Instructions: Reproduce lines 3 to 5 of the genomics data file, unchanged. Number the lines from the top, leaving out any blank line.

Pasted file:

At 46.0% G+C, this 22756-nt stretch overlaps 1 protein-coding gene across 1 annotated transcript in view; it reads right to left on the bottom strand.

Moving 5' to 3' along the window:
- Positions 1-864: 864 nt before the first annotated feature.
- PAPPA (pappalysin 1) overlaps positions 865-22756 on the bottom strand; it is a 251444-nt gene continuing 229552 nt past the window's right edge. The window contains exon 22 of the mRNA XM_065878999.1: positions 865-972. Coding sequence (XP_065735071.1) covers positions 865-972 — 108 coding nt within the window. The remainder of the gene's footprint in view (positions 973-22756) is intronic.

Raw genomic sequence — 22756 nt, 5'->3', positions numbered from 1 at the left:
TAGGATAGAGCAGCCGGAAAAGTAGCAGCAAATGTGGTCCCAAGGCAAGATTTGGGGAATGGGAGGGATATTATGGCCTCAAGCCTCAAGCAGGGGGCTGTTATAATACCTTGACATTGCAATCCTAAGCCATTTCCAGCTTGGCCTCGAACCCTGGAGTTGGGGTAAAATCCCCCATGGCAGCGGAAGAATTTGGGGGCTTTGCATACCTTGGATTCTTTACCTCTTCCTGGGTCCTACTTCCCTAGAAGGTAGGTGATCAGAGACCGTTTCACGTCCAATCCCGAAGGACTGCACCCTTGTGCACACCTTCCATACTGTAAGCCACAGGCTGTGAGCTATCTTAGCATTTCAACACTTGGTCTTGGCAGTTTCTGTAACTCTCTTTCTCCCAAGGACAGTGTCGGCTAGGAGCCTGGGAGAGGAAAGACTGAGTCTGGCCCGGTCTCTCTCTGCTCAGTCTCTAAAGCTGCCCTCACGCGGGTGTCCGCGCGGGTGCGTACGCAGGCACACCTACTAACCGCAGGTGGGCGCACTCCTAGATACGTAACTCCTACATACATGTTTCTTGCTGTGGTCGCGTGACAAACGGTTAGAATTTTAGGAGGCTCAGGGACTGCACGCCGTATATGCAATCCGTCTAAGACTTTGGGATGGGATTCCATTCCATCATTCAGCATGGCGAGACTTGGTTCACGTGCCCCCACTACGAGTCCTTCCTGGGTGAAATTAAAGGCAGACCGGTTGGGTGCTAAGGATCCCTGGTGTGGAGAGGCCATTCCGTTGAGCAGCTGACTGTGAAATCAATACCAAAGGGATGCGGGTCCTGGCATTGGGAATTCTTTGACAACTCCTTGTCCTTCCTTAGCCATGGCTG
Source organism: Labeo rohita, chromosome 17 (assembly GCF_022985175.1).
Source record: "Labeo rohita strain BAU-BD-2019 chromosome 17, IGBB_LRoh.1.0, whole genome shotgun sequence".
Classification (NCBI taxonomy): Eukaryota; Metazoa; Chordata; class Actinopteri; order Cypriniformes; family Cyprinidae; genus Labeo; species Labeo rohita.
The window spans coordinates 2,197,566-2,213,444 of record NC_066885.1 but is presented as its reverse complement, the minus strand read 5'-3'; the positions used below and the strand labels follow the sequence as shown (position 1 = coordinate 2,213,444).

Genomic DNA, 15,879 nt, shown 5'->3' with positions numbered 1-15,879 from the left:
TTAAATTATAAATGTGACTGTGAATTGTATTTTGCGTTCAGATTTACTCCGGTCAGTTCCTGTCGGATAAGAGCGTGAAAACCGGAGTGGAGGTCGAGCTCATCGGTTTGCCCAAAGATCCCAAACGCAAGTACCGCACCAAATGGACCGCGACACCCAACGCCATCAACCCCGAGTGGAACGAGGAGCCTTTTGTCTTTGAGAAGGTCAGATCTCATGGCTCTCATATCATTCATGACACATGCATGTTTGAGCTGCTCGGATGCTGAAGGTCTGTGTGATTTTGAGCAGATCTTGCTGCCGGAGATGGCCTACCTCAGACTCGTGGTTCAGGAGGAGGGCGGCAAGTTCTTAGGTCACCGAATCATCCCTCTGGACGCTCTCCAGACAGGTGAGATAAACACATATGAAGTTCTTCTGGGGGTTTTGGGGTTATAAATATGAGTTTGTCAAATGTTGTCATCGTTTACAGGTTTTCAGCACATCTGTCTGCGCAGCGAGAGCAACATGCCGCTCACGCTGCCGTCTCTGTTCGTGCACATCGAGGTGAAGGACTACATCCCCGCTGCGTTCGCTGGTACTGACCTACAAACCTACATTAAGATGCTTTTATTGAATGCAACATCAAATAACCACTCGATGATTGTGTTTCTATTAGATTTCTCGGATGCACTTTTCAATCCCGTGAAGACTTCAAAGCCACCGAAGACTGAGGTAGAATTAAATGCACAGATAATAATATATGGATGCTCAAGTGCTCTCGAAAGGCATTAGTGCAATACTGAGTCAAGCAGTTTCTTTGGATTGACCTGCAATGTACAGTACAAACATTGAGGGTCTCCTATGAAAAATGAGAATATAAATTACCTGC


- Positions 1-864: 864 nt before the first annotated feature.
- PAPPA (pappalysin 1) overlaps positions 865-22756 on the bottom strand; it is a 251444-nt gene continuing 229552 nt past the window's right edge. The window contains exon 22 of the mRNA XM_065878999.1: positions 865-972. Coding sequence (XP_065735071.1) covers positions 865-972 — 108 coding nt within the window. The remainder of the gene's footprint in view (positions 973-22756) is intronic.

Raw genomic sequence — 22756 nt, 5'->3', positions numbered from 1 at the left: